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We love being able to share our success with organizations devoted to improving and enriching people’s lives through better health, education and a healthy environment. Our deep ties to South America have deepened our appreciation for the wonderful people who live there, as well as for the incredible arts of Peru that not only sparked our brand but continue to provide us with so much design inspiration.
Both Peru’s people and its arts need our support and protection. We will continue to invest in organizations like the two we’ve featured below that bring experience, expertise and commitment to their own efforts to help people through better health and learning. If you would like to join us in supporting these groups, please contact them to learn how you can help.
Since 1999, Pro Mujer has helped Peruvian women rise above the poverty line by offering them access to credit, basic business training and affordable healthcare services. Due to the fact that a staggering 70% of Peruvian women work in precarious conditions with low incomes and without access to social benefits, operating a small business is often a woman’s best means of supporting a family.
These women are willing to invest the long hours necessary to operate and grow their businesses, but without access to capital, their business has little chance of survival, let alone growth. Pro Mujer helps women develop a sense of empowerment and dignity—qualities that enable them to improve their small businesses and provide more financially secure futures for their families.
253 West 35th Street 11th Floor New York, NY 10001 PH: 646-626-7000
Located in Washington, D.C., the Textile Museum is one of the world’s foremost specialized art museums, dedicated to celebrating global achievements in textile arts. It is committed to its role as a center for scholarly research, conservation, interpretation and exhibition of textiles.
The Museum’s collections represent the textile traditions of non-Western cultures. Inclusive of over 16,000 objects, the collections span 5,000 years, dating from 3,000 B.C. to the present. The museum’s collections of pre-Hispanic Peruvian, Islamic, Indian and Coptic textiles are among the finest in the world, as is its Oriental carpet collection.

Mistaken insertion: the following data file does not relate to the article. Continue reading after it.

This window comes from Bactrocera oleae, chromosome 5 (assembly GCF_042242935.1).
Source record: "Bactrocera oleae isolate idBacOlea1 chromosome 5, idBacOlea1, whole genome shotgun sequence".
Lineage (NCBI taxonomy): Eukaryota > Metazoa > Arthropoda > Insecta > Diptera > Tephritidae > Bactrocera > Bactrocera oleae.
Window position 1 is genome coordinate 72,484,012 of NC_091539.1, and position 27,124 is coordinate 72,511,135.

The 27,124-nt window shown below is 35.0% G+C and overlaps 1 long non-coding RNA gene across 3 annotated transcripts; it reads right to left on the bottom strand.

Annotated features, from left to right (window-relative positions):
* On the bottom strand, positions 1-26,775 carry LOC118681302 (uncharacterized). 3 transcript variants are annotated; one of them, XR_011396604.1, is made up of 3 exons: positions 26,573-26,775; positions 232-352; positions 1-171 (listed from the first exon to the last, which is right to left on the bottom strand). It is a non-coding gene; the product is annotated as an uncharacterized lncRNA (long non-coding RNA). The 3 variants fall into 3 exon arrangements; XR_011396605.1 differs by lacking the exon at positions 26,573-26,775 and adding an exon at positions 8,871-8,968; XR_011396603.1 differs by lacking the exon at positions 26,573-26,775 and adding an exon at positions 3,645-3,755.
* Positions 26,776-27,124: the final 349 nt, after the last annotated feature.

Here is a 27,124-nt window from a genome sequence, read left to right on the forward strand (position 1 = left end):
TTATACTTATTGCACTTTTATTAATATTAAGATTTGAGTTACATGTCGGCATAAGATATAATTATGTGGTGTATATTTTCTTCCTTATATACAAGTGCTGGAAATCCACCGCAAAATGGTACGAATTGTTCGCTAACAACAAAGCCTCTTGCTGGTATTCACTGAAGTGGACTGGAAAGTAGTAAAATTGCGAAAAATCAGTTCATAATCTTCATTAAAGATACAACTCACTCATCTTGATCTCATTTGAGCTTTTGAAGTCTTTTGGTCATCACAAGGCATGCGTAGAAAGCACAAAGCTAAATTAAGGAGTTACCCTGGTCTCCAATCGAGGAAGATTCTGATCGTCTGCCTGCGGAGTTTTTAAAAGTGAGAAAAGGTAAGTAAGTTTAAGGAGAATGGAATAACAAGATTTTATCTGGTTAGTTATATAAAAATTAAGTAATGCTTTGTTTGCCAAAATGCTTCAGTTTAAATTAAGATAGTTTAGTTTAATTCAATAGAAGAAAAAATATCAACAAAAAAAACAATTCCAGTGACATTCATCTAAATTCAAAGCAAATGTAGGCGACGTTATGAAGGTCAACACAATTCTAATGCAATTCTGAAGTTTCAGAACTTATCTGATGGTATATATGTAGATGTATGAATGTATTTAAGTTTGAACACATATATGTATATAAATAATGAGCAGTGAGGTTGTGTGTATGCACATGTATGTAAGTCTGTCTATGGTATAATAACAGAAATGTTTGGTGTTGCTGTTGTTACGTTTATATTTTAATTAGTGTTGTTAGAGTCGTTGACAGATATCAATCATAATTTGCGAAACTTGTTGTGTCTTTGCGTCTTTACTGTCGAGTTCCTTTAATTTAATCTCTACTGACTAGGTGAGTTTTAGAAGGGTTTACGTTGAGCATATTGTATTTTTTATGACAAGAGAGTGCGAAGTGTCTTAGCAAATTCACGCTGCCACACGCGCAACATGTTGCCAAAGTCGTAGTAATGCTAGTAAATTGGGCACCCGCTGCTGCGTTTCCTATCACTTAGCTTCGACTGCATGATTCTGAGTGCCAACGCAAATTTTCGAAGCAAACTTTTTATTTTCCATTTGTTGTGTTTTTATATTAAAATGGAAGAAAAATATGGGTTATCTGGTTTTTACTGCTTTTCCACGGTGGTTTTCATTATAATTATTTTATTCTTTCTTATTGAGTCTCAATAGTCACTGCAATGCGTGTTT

The Textile Museum also has significant holdings of Indonesian, Central American, Turkish, Persian and Greek textiles. In order to present exhibitions and programs year after year, The Textile Museum relies on the ongoing generosity of members and friends. Gifts can be made to support general operating expenses, or one of the Museum’s many special projects.
George Washington University Museum/ Textile Museum 701 21st Street, NW Washington, DC 20052 PH: 202-994-5200 museum.gwu.edu
This non-profit organization was established in 1996 to revive and preserve Incan textile traditions and to provide support for the regional weaving communities. Their focus is on marketing fine quality weavings, ensuring the future of the craft and educating locals and visitors on the value of this rich cultural tradition.
The CTTC supports groups of weavers in nine Peruvian communities by organizing weaving centers, helping the weavers hone their skills and learn to reproduce the complex designs and techniques of their Incan ancestors, and then marketing their work through retail channels to drive demand for these fine pieces.
The weaving communities are spread throughout Cusco and include Chinchero, Pitumarca, Chahuaytiri, Accha Alta, Patabamba, Mahuaypampa, Sallac, Santo Tomas and Acopia.
Centro de Textiles Tradicionales del Cusco Avenida Sol 603 Cusco-Perú email: email@example.com